13 1993 John Smith and Charlotte Haslam Prospect Tower
14 1994 Charlotte Haslam Woodspring Priory
15 1995 Charlotte Haslam Beamsley Hospital
16 1996 Constance Barrett Tixall Gatehouse
17 1998 Old Light, Lundy
18 1999 Constance Barrett Banqueting House
19 2001 Constance Barrett Swarkestone Pavilion
20 2003 Sophie Horton and Katherine Oates Prospect Tower
21 (40 years anniversary edition) 2005 not credited Freston Tower
22 2006 Gothic Temple
23 2008 The Pineapple
24 2011 Culloden Tower
25 (50 years anniversary edition) 2014 Helen Hartstein The Library
26 (published November 2018) 2018 St Winifred's Well


The Landmark Trust Lundy Island Philatelic Archive was donated to the British Library Philatelic Collections in 1991 and is located at the British Library.[54]

Further reading

  • Landmark, A History of Britain in 50 Buildings. 2015. Keay, Anna and Stanford, Caroline. Francis Lincoln Ltd. ISBN 978-0-7112-3645-5


  1. Charity Commission. Landmark Trust, registered charity no. 243312.
  2. "Landmark Trust, Registered Charity no. SC039205". Office of the Scottish Charity Regulator.
  3. "Irish Landmark". Retrieved 1 July 2012.
  4. Landmark Trust Handbook 2014. Landmark Trust. 2014. p. 10. ISBN 978-0-9533124-8-1.
  5. "Holiday at Llwyn Celyn in Cwmyoy, Monmouthshire | The Landmark Trust". Retrieved 8 October 2018.
  6. "Staff". Landmark Trust. Retrieved 30 March 2017.
  7. "Biography – Dr Anna Keay". Landmark Trust. Retrieved 30 March 2017.
  8. "Trustees". Landmark Trust. Retrieved 30 March 2017.
  9. "Ambassadors". Landmark Trust. Retrieved 30 March 2017.
  10. "Gothic Mystery". Landmark Trust Newsletter – Autumn 1999. 1999.
  11. "Sir Antony Gormley sculptures placed at five UK beauty spots". BBC News. 12 May 2015. Retrieved 8 July 2015.
  12. "Antony Gormley sculpture gets permanent home". BBC News. 4 March 2017. Retrieved 24 July 2018.
  13. "Restoring Britain's Landmarks". Channel Four Television. Retrieved 19 July 2016.
  14. "The history of Landmark Trust buildings | The Landmark Trust". Retrieved 16 October 2018.
  15. "Properties opening during 1993". Landmark Trust Newsletter – Spring 1993. 1993.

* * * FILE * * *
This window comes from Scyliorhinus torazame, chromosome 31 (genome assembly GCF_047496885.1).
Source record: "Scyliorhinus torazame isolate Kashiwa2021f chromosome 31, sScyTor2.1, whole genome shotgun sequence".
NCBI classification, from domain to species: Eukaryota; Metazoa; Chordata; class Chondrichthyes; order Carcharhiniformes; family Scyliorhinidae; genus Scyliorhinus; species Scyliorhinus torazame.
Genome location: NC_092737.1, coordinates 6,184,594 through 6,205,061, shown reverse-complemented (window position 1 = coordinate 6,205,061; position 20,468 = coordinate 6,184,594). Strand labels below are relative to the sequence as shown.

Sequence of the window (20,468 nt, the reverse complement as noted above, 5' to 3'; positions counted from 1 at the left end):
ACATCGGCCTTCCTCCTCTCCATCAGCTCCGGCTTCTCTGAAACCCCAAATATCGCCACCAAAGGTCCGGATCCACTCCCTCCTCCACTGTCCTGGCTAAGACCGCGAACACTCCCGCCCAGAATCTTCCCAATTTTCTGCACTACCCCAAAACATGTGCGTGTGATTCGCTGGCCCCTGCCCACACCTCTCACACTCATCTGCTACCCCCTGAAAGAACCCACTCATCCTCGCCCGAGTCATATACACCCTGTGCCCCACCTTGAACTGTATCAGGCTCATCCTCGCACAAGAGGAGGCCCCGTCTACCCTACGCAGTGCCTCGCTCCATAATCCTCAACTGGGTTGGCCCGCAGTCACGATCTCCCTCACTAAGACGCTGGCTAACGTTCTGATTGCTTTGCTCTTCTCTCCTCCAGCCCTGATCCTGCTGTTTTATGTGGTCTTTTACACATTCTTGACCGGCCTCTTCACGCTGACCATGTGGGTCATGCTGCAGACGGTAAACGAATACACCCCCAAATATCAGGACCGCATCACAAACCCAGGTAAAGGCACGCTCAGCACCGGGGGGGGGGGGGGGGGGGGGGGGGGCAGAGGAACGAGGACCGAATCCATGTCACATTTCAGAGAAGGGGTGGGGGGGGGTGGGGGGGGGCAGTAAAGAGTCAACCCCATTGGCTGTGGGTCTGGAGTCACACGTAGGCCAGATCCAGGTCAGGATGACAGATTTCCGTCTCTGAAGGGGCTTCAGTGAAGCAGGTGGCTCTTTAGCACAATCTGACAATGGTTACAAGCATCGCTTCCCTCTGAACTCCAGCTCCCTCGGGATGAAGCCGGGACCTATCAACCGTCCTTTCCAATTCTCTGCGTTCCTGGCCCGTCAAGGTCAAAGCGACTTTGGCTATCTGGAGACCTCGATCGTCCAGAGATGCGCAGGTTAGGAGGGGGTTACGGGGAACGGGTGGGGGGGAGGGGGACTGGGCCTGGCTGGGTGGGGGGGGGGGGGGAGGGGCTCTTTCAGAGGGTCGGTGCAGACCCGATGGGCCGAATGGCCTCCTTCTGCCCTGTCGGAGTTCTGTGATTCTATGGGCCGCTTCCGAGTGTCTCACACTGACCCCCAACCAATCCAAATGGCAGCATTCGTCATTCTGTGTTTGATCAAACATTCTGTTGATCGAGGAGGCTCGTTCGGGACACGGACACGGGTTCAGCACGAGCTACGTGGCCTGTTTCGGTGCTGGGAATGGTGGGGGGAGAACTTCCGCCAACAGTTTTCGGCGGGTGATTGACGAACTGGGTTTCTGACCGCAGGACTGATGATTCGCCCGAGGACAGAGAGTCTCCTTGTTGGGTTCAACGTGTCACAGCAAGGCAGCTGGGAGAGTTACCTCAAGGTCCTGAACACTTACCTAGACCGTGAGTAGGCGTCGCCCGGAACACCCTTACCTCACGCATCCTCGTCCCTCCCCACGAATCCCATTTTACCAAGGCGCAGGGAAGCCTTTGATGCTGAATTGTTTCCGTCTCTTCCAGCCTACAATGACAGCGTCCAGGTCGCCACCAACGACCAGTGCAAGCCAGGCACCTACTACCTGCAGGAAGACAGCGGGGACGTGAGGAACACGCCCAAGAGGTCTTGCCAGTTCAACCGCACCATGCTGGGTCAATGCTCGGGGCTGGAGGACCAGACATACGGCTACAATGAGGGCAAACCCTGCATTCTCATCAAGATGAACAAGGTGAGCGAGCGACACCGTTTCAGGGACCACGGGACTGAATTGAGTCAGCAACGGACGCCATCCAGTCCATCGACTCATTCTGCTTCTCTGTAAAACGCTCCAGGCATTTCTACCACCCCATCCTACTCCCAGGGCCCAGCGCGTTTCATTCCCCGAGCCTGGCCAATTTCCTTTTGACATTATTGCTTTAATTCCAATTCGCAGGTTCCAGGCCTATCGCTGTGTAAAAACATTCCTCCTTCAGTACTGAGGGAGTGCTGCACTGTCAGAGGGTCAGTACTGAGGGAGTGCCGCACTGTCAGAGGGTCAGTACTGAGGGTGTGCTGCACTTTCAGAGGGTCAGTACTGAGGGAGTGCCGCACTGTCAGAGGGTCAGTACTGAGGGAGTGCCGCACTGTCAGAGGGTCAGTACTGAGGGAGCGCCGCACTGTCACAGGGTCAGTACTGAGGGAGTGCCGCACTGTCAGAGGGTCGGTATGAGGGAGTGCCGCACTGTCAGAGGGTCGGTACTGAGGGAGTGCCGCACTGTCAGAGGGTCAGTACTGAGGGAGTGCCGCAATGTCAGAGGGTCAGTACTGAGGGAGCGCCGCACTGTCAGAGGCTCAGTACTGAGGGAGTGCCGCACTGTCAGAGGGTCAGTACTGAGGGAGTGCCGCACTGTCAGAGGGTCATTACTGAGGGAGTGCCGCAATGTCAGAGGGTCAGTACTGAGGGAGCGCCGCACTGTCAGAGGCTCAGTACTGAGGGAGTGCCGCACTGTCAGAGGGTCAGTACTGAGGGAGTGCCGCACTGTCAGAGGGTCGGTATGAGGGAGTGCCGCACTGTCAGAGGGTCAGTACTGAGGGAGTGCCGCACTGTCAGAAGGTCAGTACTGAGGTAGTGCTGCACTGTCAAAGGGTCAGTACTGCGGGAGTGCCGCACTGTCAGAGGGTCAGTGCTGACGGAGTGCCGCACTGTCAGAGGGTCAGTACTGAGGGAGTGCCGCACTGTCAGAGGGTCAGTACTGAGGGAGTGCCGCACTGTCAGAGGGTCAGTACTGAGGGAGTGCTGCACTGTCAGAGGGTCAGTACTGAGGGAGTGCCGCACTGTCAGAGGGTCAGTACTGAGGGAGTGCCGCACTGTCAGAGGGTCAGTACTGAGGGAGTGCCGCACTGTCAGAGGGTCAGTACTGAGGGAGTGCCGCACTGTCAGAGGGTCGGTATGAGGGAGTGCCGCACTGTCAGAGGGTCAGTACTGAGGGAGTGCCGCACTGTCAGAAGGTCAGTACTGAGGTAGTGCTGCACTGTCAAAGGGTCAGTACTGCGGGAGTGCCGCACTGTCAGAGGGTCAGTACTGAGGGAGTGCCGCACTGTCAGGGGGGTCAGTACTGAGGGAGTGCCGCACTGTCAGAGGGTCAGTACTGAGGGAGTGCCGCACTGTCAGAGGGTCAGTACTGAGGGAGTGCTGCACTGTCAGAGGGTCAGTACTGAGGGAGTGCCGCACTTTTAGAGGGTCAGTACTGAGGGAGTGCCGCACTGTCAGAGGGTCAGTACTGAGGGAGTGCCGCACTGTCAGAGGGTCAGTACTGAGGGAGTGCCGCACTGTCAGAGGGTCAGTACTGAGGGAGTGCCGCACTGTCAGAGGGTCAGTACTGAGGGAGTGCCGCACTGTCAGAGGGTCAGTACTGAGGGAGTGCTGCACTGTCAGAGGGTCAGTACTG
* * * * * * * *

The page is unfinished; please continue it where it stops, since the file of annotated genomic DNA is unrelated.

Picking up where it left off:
16. "A Gift to Landmark". Landmark Trust Newsletter – Autumn 1995. 1995.
  17. Circular Letter, undated, from Peter Pearce, Director, Landmark Trust, c.1995
  18. Pearce, Peter (1997). "Introduction". Landmark Trust Newsletter – Autumn 1997.
  19. "Landmark Trust Newsletter". 1988. Cite journal requires |journal= (help)
  20. Mitchell, Charlotte; Hallam, Charlotte (1993). "The Music Room". Landmark Trust Newsletter – Autumn 1993.
  21. "Mowbray Point – Will you rescue this building?". Landmark Trust Silver Jubilee Appeal – leaflet. 1990.
  22. Landmark Trust – 1992 Price List
  23. "A Year's Progress". Landmark Trust Newsletter – Autumn 1992. 1992.
  24. "Grants, Donations and Bequests". Landmark Trust Newsletter – Spring 1993. 1993.
  25. "Arra Venton". Landmark Trust Newsletter – Spring 1992. 1992.
  26. "A Year's Progress". Landmark Trust Newsletter – Autumn 1995. 1995.
  27. Pearce, Peter (1998). "Introduction". Landmark Trust Newsletter – Spring 1998.
  28. "A Gift to Landmark". Landmark Trust Newsletter – Spring 1996. 1996.
  29. Crook, C D (1991). "The Repair and Restoration of Woodspring Priory". Landmark Trust Newsletter – Autumn 1991.
  30. "Introduction". Landmark Trust Newsletter – Autumn 1998. 1998.
  31. Ffestiniog & Welsh Highland Railways (27 June 2016), Coed y Bleiddiau appeal, retrieved 24 May 2018
  32. "Llwyn Celyn Open Days | The Landmark Trust". Retrieved 4 October 2018.
  33. "Rescuing Cobham Dairy". Landmark Trust. Archived from the original on 7 October 2016. Retrieved 29 March 2017.
  34. "Rescuing Cobham Dairy". Landmark Trust. Retrieved 29 March 2017.
  35. "Historic Cobham Dairy". Retrieved 24 May 2018.
  36. Morley, Brian (18 March 2006). "Obituary: Mary Spencer Watson". the Guardian. Retrieved 24 May 2018.
  37. Lewis, Paul (14 July 2008). "Actor loses court battle over £2.3m estate of mother's lesbian lover". the Guardian. Retrieved 24 May 2018.
  38. "Dunshay Manor Update | The Landmark Trust". Retrieved 24 May 2018.
  39. Trust, The Landmark (8 March 2019). "Bookings for our latest property Dunshay Manor go live tomorrow at 9am, for Friends of Landmark. Find out how to become a Friend here:". @LandmarkTrust. Retrieved 19 March 2019. External link in |title= (help)
  40. "CFA Voysey's Winsford Cottage Hospital". Retrieved 29 March 2017.
  41. "About – The Winsford Trust". Retrieved 29 March 2017.
  42. "The Future of Winsford Hospital; Event – 9 November 2016". Facebook – The Winsford Trust, Halwill Junction. Retrieved 29 March 2017.
  43. "Winsford Cottage Hospital". Retrieved 5 August 2017.
  44. "Winsford Cottage Hospital". Retrieved 24 May 2018.
  45. "The Landmark Trust". Retrieved 5 August 2017.
  46. "Calverley Design Competition winners | The Landmark Trust". Retrieved 24 May 2018.
  47. "Semaphore Tower | The Landmark Trust". Retrieved 19 March 2019.
  48. "Fairburn Tower | The Landmark Trust". Retrieved 24 May 2018.
  49. Smith, Sir John (1988). Landmark Handbook 1988. Landmark Trust. pp. 6, 9. ISBN 0 9512953 0 6.
  50. "Welby Almshouses, Denton". Lincs to the Past. Archived from the original on 3 May 2013. Retrieved 30 March 2017.
  51. "Future projects". Retrieved 24 May 2018.
  52. "New properties open in 1990". Landmark Trust Newsletter. 1989.
  53. "Legacy Case Study – Netherne-on-the-Hill". Retrieved 5 August 2017.
  54. Philatelic Research at the British Library Archived 22 July 2011 at the Wayback Machine by David Beech